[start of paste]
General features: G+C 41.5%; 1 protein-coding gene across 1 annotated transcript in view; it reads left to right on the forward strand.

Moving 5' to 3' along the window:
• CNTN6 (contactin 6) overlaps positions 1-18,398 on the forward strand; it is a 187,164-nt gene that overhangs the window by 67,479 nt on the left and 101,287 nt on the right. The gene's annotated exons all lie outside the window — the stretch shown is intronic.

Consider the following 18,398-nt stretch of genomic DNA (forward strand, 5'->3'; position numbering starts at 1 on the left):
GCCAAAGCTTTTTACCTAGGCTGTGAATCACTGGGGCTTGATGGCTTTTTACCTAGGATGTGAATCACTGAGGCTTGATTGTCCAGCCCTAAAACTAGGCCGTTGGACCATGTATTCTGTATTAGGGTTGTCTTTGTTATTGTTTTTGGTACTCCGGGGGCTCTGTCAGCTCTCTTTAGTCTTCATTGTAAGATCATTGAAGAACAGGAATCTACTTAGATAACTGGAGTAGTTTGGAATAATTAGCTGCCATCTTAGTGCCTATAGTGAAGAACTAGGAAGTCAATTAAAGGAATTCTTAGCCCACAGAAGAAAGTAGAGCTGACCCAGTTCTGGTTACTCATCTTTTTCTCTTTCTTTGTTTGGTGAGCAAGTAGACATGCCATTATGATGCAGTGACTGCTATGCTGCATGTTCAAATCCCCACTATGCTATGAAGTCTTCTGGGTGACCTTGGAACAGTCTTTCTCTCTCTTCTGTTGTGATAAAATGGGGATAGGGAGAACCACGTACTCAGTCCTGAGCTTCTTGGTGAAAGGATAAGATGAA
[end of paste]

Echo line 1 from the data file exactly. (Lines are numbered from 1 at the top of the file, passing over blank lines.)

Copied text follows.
General features: G+C 41.5%; 1 protein-coding gene across 1 annotated transcript in view; it reads left to right on the forward strand.